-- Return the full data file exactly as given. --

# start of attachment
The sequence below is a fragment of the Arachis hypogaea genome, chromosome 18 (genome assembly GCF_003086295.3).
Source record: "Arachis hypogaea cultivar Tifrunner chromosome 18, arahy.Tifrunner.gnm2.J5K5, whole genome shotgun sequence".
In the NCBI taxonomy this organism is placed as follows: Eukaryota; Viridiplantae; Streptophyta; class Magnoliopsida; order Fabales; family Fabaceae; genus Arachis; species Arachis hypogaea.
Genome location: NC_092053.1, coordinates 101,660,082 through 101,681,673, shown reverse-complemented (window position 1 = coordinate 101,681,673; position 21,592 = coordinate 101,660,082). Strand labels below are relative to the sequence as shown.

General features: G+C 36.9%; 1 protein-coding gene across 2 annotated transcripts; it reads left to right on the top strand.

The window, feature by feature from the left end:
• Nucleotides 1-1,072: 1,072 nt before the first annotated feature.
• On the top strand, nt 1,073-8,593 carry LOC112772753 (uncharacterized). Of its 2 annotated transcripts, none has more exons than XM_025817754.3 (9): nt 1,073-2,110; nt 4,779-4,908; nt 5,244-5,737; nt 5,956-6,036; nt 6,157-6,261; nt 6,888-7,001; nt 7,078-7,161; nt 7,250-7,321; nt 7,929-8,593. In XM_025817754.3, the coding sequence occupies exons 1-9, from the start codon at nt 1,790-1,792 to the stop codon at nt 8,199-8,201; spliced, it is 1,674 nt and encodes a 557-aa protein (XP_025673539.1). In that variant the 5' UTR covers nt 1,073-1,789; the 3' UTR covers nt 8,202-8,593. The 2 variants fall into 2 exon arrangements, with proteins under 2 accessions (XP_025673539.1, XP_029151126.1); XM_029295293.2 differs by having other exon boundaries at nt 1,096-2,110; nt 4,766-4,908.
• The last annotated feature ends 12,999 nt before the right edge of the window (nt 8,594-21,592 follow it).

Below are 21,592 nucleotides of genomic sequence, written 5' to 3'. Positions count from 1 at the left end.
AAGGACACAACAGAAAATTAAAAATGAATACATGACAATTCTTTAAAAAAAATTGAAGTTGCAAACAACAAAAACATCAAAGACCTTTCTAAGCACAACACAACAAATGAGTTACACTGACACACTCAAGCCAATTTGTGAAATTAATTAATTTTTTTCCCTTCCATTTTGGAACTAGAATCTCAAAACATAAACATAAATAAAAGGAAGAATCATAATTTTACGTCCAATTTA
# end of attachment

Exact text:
The sequence below is a fragment of the Arachis hypogaea genome, chromosome 18 (genome assembly GCF_003086295.3).
Source record: "Arachis hypogaea cultivar Tifrunner chromosome 18, arahy.Tifrunner.gnm2.J5K5, whole genome shotgun sequence".
In the NCBI taxonomy this organism is placed as follows: Eukaryota; Viridiplantae; Streptophyta; class Magnoliopsida; order Fabales; family Fabaceae; genus Arachis; species Arachis hypogaea.
Genome location: NC_092053.1, coordinates 101,660,082 through 101,681,673, shown reverse-complemented (window position 1 = coordinate 101,681,673; position 21,592 = coordinate 101,660,082). Strand labels below are relative to the sequence as shown.

General features: G+C 36.9%; 1 protein-coding gene across 2 annotated transcripts; it reads left to right on the top strand.

The window, feature by feature from the left end:
• Nucleotides 1-1,072: 1,072 nt before the first annotated feature.
• On the top strand, nt 1,073-8,593 carry LOC112772753 (uncharacterized). Of its 2 annotated transcripts, none has more exons than XM_025817754.3 (9): nt 1,073-2,110; nt 4,779-4,908; nt 5,244-5,737; nt 5,956-6,036; nt 6,157-6,261; nt 6,888-7,001; nt 7,078-7,161; nt 7,250-7,321; nt 7,929-8,593. In XM_025817754.3, the coding sequence occupies exons 1-9, from the start codon at nt 1,790-1,792 to the stop codon at nt 8,199-8,201; spliced, it is 1,674 nt and encodes a 557-aa protein (XP_025673539.1). In that variant the 5' UTR covers nt 1,073-1,789; the 3' UTR covers nt 8,202-8,593. The 2 variants fall into 2 exon arrangements, with proteins under 2 accessions (XP_025673539.1, XP_029151126.1); XM_029295293.2 differs by having other exon boundaries at nt 1,096-2,110; nt 4,766-4,908.
• The last annotated feature ends 12,999 nt before the right edge of the window (nt 8,594-21,592 follow it).

Below are 21,592 nucleotides of genomic sequence, written 5' to 3'. Positions count from 1 at the left end.
AAGGACACAACAGAAAATTAAAAATGAATACATGACAATTCTTTAAAAAAAATTGAAGTTGCAAACAACAAAAACATCAAAGACCTTTCTAAGCACAACACAACAAATGAGTTACACTGACACACTCAAGCCAATTTGTGAAATTAATTAATTTTTTTCCCTTCCATTTTGGAACTAGAATCTCAAAACATAAACATAAATAAAAGGAAGAATCATAATTTTACGTCCAATTTA